In February 2018, the citizens of Nigeria received a sad news on the abduction of over 100 female students from Government Technical College, Dapchi, Yobe State. The terrorists that are causing this heavy challenge are hardhearted. The president on receiving this sad news visited the state. Among his statements on his visit to the state are “On 19th February, 2018, we woke up to the painful news of the abduction of One Hundred and Ten (110) students of Government Girls’ Science and Technical College, Dapchi. Since this ugly incident happened, I have not left any stone unturned in making sure that the girls are rescued (Johnbosco Agbakwuru 2018).”

Crime and Problems of Public Safety in Nigeria

The Nigerian crime problem gives many citizens in this country sleepless nights. In many places, people feel they can no longer walk around their own neighborhoods unharmed. Public safety is the most fundamental responsibility of any state, and Nigeria has failed in this regard.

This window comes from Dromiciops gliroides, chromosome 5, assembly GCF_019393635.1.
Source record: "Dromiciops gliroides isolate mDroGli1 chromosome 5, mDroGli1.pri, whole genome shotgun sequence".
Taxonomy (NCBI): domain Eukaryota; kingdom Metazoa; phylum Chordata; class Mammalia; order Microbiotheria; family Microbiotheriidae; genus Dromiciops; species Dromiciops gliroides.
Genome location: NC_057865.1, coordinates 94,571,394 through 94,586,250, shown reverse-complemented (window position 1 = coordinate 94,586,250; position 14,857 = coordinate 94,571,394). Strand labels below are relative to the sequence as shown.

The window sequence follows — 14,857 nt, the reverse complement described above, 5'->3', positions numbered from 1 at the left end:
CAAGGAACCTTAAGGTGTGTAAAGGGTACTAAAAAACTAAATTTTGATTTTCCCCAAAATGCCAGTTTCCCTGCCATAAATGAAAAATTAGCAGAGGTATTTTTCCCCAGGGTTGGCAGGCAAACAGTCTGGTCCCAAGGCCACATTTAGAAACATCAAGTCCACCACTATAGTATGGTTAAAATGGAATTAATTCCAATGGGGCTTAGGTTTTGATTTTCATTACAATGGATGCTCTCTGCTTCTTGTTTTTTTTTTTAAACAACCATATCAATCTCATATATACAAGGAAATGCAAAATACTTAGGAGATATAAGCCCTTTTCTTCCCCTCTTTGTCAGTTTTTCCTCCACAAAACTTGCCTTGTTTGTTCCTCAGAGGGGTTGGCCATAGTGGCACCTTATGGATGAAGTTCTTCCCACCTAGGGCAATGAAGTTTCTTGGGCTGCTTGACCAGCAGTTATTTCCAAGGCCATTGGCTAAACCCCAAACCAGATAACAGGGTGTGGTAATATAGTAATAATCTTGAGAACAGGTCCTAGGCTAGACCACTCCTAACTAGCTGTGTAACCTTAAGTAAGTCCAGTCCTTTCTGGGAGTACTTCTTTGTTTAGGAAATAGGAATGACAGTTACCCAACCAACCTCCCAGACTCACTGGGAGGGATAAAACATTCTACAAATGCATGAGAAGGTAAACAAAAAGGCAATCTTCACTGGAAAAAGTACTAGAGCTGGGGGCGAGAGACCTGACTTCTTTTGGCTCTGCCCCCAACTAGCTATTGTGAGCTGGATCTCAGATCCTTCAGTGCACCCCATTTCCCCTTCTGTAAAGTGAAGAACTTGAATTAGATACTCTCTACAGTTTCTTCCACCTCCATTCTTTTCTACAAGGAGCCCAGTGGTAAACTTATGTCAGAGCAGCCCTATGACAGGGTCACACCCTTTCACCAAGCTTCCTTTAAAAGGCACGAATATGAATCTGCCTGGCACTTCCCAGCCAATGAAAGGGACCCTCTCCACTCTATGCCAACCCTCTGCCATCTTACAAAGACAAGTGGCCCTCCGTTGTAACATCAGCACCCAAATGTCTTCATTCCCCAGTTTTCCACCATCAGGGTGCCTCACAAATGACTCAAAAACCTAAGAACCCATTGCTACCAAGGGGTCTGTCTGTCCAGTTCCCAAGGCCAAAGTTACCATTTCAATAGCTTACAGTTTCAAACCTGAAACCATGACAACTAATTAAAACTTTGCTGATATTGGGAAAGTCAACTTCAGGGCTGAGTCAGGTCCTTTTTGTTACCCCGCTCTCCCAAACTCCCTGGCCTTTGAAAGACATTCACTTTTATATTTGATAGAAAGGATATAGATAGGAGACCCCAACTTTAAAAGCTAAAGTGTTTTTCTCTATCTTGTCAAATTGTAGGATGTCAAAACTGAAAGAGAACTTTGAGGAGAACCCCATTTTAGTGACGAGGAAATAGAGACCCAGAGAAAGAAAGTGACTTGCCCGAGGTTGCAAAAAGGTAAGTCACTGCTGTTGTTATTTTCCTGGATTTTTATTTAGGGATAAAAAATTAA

Kidnapping has turned into business in the country. The one that took place in June 2017 shocked citizens of the country. On June 10, 2017, Chukwudi Onuamadike, aged 36, popularly known as Evans, was arrested by a police group in Lagos state of Nigeria. He hails from Umudim Village, Nnewi North Local Government Area of Anambra State. Evans is described as the most notorious, high profile kidnapper – and the richest in Nigeria. According to Vanguard news, he confessed the highest ransom he collected was $1million (one million dollars) from somebody living in Festac, Lagos state. The Inspector-General of Police, Ibrahim Idris, disclosed that the kidnapper collected about $6 million as ransom from his kidnapping business. Evan has houses in Nigeria and Ghana, and he made his money from kidnapping. The arrest of Evans the kidnapper is the biggest kidnapping news in Nigeria in 2017.